In their book Execution: The Discipline of Getting Things Done Larry Bossidy and Ram Charan  state that “Execution is the great unaddressed issue in the business world today. Its absence is the single biggest obstacle to success and the cause of most of the disappointments that are mistakenly attributed to other causes.”

Later in the book they stress three points about execution.

  1. Execution is a discipline, and integral to strategy.
  2. Execution is the major job of the business leader.
  3. Execution must be a core element of an organization’s culture.

You can have a great vision for the company and develop strategies that will help you achieve that vision, but without execution nothing will be accomplished. You have to have people on your staff who can make things happen, and they have to be held accountable to see that things do happen.

It’s far too easy to offer excuses as to why a company didn’t hit its sales figures or accomplish some other aspect of its vision. “The market is down.” “We’re in a tough business climate right now.” “It’s going to take time.” All of these may be true, but things are always tough in business. Part of strategic planning is trying to recognize some of the potential challenges to achieving your mission and knowing ahead of time how you’ll address them. Will you identify all the roadblocks to your success ahead of time? No, but that’s just another excuse.

Despite the challenges and obstacles, you have to execute anyway. Find a way over, around, under, or through those obstacles so you can stay on target to achieve your vision.

Some of the best leaders I know have a policy that requires anyone with a problem to have several possible solutions to the problem before bring it to the leader. He or she listens to the situation and asks, “What are some possible ways we can address this problem?” If they don’t have any, they are sent away with orders to come back with some potential solutions. This is how you build an execution culture in your organization. Eventually, when people realize they are capable of identifying solutions they won’t need to take as many problems to the leader.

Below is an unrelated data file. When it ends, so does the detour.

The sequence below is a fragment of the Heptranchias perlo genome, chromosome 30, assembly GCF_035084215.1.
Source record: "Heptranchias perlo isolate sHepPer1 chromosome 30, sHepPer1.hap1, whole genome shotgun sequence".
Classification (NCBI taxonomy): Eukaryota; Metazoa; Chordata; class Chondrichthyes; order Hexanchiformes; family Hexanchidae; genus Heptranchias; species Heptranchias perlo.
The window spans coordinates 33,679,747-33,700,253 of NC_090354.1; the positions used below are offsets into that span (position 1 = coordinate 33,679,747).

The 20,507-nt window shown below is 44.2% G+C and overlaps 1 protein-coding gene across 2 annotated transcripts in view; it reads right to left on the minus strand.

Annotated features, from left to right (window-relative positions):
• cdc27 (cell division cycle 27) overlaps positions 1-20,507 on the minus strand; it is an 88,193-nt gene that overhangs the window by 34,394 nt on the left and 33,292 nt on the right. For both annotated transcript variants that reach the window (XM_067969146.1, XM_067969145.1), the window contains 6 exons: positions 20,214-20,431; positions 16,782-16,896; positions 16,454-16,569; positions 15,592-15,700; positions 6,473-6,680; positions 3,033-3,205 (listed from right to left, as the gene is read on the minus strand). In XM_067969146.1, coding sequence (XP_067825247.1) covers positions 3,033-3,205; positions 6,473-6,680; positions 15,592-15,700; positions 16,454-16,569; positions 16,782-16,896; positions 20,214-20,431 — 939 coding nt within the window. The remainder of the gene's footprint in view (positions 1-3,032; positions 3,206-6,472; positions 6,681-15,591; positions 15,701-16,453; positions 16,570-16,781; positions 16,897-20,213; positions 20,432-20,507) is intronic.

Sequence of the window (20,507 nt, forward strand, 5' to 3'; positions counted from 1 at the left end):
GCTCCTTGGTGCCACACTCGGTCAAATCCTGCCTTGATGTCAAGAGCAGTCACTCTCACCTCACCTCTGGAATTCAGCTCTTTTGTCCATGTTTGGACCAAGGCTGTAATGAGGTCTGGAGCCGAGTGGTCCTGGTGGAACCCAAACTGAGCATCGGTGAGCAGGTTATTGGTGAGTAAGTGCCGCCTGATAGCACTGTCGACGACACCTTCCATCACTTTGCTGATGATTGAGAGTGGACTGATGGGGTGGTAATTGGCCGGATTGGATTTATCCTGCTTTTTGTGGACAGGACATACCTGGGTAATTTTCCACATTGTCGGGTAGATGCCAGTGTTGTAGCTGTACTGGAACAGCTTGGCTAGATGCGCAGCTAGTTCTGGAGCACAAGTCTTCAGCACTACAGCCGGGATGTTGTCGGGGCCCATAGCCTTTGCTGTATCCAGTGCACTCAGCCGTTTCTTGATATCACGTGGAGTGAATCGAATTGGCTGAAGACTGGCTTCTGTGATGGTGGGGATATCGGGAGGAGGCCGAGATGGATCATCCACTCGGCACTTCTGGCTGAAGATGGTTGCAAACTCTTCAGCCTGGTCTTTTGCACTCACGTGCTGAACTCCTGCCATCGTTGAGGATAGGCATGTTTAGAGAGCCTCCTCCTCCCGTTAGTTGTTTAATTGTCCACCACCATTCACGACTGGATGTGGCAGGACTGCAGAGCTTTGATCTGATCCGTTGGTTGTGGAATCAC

People must be held accountable for results. Making an effort is good, but it doesn’t pay the bills. Barbara Corcoran of Shark Tank fame owned a very successful real estate company in New York. Every six months she fired the bottom 25 percent salespeople. Perhaps that sounds cruel, but it’s not as cruel as allowing people to remain employed in a job they are not good at doing. If they’re not selling they are not earning money which means they and their families are going to struggle financially. Being fired gave them the opportunity to move into another line of work in which they might excel, and it gave Corcoran the opportunity to hire new people who could make it selling real estate. It also allowed her to take a $1,000 loan to start her real estate company and turn it into $66 million when she later sold the business.

Execution requires that you measure the things that are most important. The old adage is true: What gets measured gets done. People need to know what they are expected to produce on their job, and they need to know that their results are going to be measured. That way they can never complain they didn’t really understand what we expected.

Finally, don’t forget item number two above. Execution is the major job of the leader. If he or she fails to execute in their areas of responsibility it will send a signal to rest of the team that’s it’s OK if they don’t execute. If the leader doesn’t hold others accountable for their execution, then he or she isn’t executing either.

Execution isn’t about cracking a whip. It’s about setting realistic targets, making sure everyone understands the targets for their area of responsibility, measuring for results, and addressing those times when people fail to reach their targets.


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